Right now I am approaching the end of a nine week period of time with no days off school. Ugh! We are looking forward to our son, David, coming to visit next week. Cannot wait! We will then be doing some traveling in March and April.

As always, thanks for reading my blog!



21 thoughts on “Odds and Ends About Albania

  1. Love this post! It can often be the myriad of details that makes international travel and living so interesting and meaningful! Was Valentines Day celebrated at your school like we do here?


    1. Who knows what we can do with a collection of coins from around the world. In my class in Fairport, i keep a canister of them. The kids love examining them, sorting them and talking about them.

      Mary, did you decide to go a river cruise or not? I think I remember you commenting about that a few months ago.


  2. You have opened up a part of the world I knew nothing about, and your words make the learning a pleasure. What a great teacher you are! Also, as someone who lives with a father-in-law, I think the system of caring for parents is wonderful.


    1. You do know first hand about living with an aging parent. I often wish my mom could have been with us more near the end of her life. One thing Edlira and Aldo also explained to us is that when Aldo’s parents move in with them the parents will help with child care while Edlira and Aldo are at work. I have not seen any child care centers here in Albania. It seems like the kids are all cared for by the extended family. Many of my students have grandparents that live with them. All so interesting…


  3. Absolutely fascinating!
    I cannot wait to hear what Josh thinks about y’all moving in with him when you are older! 😉
    Can’t wait to hear about David’s visit.


  4. Hi Sarah!
    I so love reading your blog posts! I was just thinking about you this morning on the way to school and wondering how life was going for you in Albania, and there you were! It sounds fabulous, still! I have to admit I am a bit envious! So happy for you and your experience and happy too that you will get a bit of a break to do a bit more traveling and to see your son!
    Love to you in Albania!


  5. Thanks for your lovely message, Barb! I hear that you will be retiring in a few months. How exciting for you and your family! I am sure you are looking forward to having more time to pursue your own interests and to spend more time with those precious grandchildren. Thanks again for keeping in touch. I am happy here but I do miss my friends including you. Hugs!!


  6. Love your blog! Thank you for expanding our minds. Happy to hear about David’s visit … enjoy! Miss you here & looking forward to a walk & movie when you return. In the meantime, keep blogging! Hugs! Lisa


  7. We have not been to a movie since moving to Albania. With the Oscars last weekend I had only heard of one of the movies so I’m definitely behind with all of that. A visit to Starbucks followed by a movie sounds wonderful and I look forward to when we can do that again. Hugs to you!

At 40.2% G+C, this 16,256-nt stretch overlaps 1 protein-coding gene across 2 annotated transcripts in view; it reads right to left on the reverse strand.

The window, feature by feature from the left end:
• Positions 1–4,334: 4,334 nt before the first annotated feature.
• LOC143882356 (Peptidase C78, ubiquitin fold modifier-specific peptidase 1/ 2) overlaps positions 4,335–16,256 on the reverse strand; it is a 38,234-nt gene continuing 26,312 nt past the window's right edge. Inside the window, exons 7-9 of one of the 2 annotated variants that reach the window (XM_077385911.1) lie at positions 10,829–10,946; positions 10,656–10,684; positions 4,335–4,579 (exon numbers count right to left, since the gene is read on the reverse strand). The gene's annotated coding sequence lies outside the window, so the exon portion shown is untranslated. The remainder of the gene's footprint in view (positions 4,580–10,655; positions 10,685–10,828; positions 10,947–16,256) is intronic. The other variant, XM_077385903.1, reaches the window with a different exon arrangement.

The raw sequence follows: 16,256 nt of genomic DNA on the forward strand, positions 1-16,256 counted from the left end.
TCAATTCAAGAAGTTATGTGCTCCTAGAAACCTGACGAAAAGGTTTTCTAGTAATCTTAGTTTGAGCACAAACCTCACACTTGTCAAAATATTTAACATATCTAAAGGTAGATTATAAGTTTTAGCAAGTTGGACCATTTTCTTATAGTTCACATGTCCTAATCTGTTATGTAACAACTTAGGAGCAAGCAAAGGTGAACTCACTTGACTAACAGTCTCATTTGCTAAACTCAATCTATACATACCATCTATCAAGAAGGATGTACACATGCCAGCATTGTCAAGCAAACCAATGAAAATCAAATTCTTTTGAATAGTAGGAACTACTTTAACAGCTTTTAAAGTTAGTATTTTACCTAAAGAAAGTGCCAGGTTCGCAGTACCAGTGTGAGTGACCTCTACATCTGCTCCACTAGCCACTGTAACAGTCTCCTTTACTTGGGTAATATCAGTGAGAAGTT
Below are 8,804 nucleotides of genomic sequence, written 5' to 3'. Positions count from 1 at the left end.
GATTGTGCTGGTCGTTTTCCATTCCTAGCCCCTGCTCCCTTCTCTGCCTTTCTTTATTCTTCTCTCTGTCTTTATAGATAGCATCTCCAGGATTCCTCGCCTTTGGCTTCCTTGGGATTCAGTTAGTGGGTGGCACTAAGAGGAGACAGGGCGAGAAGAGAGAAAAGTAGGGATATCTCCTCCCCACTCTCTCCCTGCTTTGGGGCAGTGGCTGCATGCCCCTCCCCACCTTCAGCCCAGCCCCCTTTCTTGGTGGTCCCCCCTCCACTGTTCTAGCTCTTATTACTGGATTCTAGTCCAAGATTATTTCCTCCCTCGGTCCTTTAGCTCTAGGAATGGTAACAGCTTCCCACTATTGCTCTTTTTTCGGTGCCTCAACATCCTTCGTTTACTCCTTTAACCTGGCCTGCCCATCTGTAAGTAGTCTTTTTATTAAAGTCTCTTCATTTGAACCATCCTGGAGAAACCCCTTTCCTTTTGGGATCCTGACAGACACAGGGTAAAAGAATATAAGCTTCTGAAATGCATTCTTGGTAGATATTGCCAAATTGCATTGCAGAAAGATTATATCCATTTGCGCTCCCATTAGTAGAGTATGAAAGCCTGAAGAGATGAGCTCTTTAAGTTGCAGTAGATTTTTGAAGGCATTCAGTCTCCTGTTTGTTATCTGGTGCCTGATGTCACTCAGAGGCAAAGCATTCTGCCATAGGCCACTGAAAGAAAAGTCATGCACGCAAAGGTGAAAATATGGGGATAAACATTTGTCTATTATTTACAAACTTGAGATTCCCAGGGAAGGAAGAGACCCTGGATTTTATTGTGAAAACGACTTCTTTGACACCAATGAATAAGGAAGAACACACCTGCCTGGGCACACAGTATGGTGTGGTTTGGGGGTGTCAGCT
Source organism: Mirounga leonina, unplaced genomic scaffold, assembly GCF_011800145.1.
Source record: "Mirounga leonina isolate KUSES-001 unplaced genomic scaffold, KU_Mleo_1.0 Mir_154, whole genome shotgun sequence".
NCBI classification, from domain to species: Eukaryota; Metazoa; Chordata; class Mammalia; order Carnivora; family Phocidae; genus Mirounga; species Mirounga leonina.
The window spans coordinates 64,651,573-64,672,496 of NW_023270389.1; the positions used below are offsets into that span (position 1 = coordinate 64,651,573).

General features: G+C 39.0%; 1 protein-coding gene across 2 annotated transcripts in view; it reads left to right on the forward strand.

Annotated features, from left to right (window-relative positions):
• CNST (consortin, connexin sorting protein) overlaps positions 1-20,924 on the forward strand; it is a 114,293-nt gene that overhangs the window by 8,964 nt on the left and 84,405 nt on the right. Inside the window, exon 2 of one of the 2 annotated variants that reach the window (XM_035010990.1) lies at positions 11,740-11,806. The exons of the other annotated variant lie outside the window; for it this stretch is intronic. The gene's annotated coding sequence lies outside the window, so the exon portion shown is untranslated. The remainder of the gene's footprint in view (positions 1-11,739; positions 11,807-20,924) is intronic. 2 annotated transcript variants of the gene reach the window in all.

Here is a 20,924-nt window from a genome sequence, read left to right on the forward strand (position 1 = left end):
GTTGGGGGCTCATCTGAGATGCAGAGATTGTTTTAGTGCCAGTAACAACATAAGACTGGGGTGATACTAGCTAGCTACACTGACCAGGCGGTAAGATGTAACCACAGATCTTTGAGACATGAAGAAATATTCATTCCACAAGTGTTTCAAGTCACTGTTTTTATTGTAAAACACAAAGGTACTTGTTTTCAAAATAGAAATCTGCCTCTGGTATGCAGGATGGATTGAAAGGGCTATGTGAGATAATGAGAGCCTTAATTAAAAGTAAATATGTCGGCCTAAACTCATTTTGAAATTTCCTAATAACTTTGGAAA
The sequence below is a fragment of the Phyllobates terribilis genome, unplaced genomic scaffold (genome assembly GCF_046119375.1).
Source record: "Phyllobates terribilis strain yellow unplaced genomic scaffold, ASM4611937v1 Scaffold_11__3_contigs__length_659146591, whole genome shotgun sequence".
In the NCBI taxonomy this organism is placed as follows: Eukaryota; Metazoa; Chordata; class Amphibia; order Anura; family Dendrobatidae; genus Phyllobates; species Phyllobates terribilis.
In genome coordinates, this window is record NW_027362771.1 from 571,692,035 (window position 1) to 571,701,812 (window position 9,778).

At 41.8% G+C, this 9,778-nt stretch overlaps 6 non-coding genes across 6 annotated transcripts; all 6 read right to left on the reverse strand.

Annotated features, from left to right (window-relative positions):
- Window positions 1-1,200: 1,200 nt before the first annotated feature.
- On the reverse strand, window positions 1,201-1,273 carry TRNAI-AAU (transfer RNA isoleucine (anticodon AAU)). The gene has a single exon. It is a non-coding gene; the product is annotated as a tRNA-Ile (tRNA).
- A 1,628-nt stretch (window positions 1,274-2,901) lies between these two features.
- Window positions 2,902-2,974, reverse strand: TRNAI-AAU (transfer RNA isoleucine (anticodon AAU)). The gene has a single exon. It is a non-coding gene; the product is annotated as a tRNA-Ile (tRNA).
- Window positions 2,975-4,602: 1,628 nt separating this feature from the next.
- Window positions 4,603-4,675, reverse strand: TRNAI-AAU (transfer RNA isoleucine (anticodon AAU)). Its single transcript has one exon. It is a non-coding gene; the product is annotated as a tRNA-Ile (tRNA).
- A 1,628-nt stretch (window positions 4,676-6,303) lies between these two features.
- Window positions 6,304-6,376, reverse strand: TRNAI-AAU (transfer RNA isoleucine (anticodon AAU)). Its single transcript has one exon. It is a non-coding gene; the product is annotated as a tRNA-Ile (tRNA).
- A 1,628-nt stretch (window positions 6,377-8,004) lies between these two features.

8. Hi Sarah,
    Thanks for sharing all of those interesting things. I remember the street dogs in Spain and Ecuador, but never really thought about why, or how amazing it is that they are so tame!
    I’ve been meaning to reach out to you to see if you’re interested in participating in our Flat Stanley adventure. I think you may remember doing this with our class. I’ve been hesitant because I don’t want to create more work for you. But it might be something we could share with lots of Dudley teachers. If you’re interested, email me at emurphy@fairport.org and we could work out the details. If it seems like a lot right now with everything else on your plate, I completely understand, no worries!

    Continue to enjoy this amazing adventure! I’m so envious!!
    Ellen Murphy


  9. Sarah, I really look forward to reading your blog! !! I am so glad you are enjoying your time there and you have the perfect attitude…..keep an open mind and stay flexible! Enjoy your next excursions!


    1. Thanks, Martha!! I am wondering how you are feeling a few months from your retirement. A bit nervous and a bit excited? I think that is how I would feel. Hugs to you!

      On Mon, 4 Mar 2019 at 12:13 am, Teaching in Albania wrote:



  10. Loving this blog. I want to adopt those beautiful dogs. So interesting that adoption is not viable option because they are used to roaming. So interesting that they randomly vaccinate and euthanize when needed.

    I love that the parents are cared for by their children, that it is expected/tradition. . I wonder if mental wellness/cognitive wellness among those elderly residing with their children and children’s children is better or improved. I’ve heard that is sometime the case.
    All cash society is interesting. My guess is you are at the ATM a lot. Or the bank? My guess would be there is a financial reason for the payment in euro’s. The connection/history to China is interesting that China cares for the roads. LOVE the dancing dragon , would love to have seen that. What an adventure you and Randy are on.
    Grateful you have nice friends to play with in Albania. I want to be one of those friends!
    Sarah, I am happy for you to have this experience. It will enrich your life and deepen appreciation for everything on so many levels.
    Love you sister 🙂